The “Girther Theory” and Its Jokes

The “girther theory” is by no means the most important story in the news these days, but it is by far  the most hilarious. If you aren’t up to date on the latest internet “memes,” the “girther theory” is a play on the “birther theory” that President Barack Obama was born in Kenya and therefore constitutionally ineligible for the presidency, and it alleges that President Donald Trump is lying about his girth.
It all started when Trump submitted to a physical examination, and the attending physician publicly reported that the president is six feet and three inches tall and weighs 239 pounds. We could never making a living at state fairs by guessing people’s height and weight, and the doctor is a naval officer who was also Obama’s physician and seems a lot more credible than that wild-eyed straight-from-a-Grateful-Dead-concert quack who wrote a note during the presidential campaign attesting that all of Trump’s tests were positive and he would be “the healthiest president ever,” so we were willing to take that as a fact. Some more body-conscious smarty-pants than ourselves found the weight slightly suspicious, though, partly because it’s just a few pounds short of what would be considered obese on the latest medical charts, and partly because of all those photographs of Trump in his golf pants and tennis shorts.
The crueler sorts on the internet started posting pictures of professional athletes reported to be six feet and three inches tall and approximately 239 pounds, and by comparison Trump undeniably has more girth. Trump has proved he can claim with a straight face that nobody has more respect for women and he’s the least racist person you’ve ever met, but even he won’t dare boast of the most perfect six-foot-three-inch-and-239-pound male physique anybody has ever seen, and say that everybody says so, that he can tell you, believe him.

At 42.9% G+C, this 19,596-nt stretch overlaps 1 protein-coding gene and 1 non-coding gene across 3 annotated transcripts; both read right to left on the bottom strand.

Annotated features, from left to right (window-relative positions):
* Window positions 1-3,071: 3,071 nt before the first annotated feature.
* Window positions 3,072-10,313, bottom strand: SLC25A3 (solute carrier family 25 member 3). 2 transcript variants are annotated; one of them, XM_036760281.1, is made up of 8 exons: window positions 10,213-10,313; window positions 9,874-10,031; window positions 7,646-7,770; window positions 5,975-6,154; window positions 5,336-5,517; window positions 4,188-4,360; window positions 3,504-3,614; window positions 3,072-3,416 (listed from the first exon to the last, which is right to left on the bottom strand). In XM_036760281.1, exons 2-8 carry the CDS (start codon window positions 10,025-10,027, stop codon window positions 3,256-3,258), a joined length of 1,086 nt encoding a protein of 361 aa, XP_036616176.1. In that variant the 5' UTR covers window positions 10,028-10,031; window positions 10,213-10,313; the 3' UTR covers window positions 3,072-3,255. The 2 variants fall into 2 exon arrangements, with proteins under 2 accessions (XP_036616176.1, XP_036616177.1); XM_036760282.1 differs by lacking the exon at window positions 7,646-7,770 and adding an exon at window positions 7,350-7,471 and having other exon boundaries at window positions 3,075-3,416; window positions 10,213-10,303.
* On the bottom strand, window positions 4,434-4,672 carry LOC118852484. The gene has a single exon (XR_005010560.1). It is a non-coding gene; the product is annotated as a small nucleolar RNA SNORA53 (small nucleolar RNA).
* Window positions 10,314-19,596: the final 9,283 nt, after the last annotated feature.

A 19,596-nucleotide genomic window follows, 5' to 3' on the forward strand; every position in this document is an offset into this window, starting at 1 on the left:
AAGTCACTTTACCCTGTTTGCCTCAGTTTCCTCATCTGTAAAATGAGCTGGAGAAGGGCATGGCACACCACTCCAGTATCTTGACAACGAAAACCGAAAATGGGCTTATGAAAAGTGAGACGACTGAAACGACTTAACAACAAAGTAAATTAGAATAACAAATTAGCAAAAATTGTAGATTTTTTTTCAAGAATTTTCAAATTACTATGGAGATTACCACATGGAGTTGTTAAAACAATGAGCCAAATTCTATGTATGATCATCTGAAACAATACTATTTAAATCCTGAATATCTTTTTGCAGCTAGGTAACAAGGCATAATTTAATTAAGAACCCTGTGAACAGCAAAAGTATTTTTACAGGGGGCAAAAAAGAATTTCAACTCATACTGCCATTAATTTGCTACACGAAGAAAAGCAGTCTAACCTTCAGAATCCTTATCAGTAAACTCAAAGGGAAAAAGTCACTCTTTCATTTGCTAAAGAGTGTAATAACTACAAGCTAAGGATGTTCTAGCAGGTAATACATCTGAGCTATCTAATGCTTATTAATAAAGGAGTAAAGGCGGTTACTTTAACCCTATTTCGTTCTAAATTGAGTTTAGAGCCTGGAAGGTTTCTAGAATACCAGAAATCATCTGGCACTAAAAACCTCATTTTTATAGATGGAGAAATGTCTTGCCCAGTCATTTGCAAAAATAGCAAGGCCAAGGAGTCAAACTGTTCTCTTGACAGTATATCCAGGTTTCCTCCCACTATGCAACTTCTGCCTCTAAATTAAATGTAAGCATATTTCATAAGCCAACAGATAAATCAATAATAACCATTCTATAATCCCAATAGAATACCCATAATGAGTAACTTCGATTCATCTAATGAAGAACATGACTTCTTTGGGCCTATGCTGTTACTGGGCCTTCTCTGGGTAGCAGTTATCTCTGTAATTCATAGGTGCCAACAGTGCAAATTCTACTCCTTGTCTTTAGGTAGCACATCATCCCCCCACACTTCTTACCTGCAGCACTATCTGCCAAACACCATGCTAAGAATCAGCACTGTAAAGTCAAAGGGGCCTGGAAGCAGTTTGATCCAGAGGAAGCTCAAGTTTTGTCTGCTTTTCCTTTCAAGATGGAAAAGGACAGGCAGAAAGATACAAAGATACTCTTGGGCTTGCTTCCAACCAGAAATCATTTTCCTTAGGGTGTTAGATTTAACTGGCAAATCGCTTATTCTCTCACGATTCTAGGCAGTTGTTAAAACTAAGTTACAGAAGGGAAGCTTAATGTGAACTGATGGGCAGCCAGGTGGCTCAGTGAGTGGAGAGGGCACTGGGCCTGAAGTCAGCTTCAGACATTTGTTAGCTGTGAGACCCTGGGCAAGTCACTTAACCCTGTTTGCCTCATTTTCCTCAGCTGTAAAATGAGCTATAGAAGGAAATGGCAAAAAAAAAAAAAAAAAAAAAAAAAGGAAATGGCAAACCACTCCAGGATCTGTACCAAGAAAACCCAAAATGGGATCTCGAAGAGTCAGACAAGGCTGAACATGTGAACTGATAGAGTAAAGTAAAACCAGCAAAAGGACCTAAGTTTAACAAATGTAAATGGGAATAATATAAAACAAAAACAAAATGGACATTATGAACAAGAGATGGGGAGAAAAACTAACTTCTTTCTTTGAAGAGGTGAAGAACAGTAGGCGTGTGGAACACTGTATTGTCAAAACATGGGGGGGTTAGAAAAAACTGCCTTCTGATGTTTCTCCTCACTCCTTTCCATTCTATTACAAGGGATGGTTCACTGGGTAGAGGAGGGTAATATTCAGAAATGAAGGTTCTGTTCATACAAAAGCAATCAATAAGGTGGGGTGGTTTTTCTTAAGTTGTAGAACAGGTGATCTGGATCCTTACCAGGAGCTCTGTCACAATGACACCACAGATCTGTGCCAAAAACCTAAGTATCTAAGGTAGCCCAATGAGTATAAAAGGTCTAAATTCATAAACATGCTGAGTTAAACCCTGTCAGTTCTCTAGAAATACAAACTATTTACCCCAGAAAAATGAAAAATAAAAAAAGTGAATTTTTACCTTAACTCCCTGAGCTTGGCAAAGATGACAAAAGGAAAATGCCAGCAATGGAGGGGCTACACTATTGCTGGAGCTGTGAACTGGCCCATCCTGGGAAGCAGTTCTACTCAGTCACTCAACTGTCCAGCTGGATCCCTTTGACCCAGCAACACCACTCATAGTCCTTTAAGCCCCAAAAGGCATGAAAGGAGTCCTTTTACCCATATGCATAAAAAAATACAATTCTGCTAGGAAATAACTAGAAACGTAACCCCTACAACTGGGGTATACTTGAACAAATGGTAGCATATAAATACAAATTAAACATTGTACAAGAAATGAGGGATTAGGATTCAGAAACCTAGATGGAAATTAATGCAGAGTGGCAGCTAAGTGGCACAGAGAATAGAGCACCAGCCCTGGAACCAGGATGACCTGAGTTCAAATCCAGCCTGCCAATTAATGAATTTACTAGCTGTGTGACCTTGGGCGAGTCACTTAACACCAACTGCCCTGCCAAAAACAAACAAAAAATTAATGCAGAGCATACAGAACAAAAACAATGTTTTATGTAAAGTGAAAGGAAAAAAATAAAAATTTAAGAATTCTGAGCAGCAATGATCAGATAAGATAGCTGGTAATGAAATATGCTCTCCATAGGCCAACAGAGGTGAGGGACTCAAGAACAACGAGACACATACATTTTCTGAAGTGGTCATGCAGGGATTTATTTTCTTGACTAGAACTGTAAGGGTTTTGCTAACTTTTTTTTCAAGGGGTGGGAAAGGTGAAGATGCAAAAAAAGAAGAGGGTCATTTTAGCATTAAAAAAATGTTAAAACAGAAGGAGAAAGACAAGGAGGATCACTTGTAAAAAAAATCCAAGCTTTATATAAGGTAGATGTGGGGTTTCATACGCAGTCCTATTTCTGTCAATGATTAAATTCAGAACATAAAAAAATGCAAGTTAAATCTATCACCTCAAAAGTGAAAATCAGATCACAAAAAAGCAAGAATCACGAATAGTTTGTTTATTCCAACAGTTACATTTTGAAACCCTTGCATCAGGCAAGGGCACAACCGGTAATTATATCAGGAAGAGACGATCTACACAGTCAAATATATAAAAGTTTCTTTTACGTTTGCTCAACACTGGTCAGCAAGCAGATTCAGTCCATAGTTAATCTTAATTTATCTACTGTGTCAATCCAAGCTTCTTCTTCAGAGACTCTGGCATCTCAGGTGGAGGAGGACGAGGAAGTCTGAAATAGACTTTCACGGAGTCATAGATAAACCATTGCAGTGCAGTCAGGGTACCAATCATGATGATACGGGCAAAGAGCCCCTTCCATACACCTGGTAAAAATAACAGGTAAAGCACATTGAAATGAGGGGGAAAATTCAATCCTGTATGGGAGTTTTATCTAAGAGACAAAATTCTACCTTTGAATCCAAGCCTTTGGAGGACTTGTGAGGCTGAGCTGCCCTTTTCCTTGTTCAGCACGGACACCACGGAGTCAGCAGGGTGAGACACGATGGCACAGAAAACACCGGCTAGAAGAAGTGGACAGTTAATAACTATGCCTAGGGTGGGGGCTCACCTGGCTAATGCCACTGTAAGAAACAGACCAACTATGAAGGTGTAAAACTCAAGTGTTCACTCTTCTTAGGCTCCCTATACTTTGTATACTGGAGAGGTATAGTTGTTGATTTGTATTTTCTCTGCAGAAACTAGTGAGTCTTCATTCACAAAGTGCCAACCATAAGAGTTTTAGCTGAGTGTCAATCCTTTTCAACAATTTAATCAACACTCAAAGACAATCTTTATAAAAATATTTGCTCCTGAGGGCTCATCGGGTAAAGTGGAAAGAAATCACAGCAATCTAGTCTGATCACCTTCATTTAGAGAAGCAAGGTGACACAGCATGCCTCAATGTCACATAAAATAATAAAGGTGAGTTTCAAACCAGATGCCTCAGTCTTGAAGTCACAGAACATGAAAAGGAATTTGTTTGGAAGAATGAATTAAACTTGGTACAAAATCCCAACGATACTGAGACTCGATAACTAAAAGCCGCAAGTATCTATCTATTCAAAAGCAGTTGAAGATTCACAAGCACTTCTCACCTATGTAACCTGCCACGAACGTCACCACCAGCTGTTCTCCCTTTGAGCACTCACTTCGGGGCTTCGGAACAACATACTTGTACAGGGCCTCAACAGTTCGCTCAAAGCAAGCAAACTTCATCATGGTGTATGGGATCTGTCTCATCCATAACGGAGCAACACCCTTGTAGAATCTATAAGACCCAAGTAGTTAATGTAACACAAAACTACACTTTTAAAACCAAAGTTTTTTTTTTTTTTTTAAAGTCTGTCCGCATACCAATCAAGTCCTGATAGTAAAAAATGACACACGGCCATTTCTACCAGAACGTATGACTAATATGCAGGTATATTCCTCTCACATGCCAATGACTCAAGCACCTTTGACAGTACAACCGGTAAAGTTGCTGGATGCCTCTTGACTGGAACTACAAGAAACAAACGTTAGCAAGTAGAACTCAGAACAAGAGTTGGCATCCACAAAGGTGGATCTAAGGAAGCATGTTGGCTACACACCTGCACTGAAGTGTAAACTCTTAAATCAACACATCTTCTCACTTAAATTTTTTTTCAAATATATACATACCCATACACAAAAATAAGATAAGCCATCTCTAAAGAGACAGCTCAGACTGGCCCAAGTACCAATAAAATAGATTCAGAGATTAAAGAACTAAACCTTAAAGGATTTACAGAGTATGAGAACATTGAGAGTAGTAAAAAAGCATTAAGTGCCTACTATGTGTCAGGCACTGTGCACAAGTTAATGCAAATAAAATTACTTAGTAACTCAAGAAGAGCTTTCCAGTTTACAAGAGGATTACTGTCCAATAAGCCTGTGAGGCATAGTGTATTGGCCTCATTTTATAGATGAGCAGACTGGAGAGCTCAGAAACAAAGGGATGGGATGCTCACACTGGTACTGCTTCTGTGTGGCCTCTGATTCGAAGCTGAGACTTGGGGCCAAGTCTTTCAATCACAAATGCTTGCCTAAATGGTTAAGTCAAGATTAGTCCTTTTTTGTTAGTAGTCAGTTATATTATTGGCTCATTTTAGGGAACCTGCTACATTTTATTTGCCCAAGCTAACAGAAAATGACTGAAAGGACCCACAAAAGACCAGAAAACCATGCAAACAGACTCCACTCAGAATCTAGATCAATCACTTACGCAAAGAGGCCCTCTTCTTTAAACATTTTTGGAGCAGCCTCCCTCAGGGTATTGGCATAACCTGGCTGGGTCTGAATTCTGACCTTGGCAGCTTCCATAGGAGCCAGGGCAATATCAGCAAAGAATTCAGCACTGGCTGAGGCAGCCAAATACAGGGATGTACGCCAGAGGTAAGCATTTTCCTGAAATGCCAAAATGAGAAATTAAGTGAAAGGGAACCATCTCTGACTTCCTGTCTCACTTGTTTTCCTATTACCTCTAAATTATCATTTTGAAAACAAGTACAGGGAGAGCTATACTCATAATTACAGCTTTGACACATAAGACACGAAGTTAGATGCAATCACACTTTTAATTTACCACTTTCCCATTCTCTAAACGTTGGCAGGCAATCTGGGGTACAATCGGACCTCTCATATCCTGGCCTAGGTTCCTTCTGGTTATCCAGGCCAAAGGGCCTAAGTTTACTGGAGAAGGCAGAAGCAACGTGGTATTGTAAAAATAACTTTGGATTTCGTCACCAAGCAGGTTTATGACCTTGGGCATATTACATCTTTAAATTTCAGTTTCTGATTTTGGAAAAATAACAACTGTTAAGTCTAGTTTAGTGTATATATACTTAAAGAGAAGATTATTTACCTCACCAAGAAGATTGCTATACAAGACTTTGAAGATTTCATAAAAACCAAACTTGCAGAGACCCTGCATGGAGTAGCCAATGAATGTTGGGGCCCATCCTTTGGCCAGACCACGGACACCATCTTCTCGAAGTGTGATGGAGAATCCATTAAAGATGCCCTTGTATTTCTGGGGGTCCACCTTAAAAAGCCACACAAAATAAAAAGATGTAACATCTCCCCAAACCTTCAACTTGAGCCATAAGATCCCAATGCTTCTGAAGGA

Back in the days of the inarguably obese but vastly-underrated President William Howard Taft we would have never made fat jokes about the president on the internet, but that was a different time and this is a different president. Trump has a long history of making unfavorable comments about other people’s looks, from his days rating celebrity women on a one-to-ten scale on Howard Stern’s shock jock radio, noting that “It’s very hard for a small-breasted woman to be a ten,” to saying that far more qualified Republican primary opponent Carly Fiorina was unqualified because “look at the face.” He even disparaged the posterior of his general election opponent by saying that when she walked ahead of him into a debate “believe me, I wasn’t impressed.” It got a big laugh from a rally crowd, but hardly rises to the witty level of Groucho Marx telling Margaret Dumont that “Ah, I can see you bending over a hot stove, but I can’t see the stove,” and it’s an open invitation to all the fat ass jokes he’ll have to endure on the internet and the late night comedy shows for the next few days.
Which isn’t the most important thing going on in the news, of course, but it is kind of funny. Kind of sad, too, that both the president and his critics and the rest of our popular and political culture has arrived at this level of public discourss.

— Bud Norman

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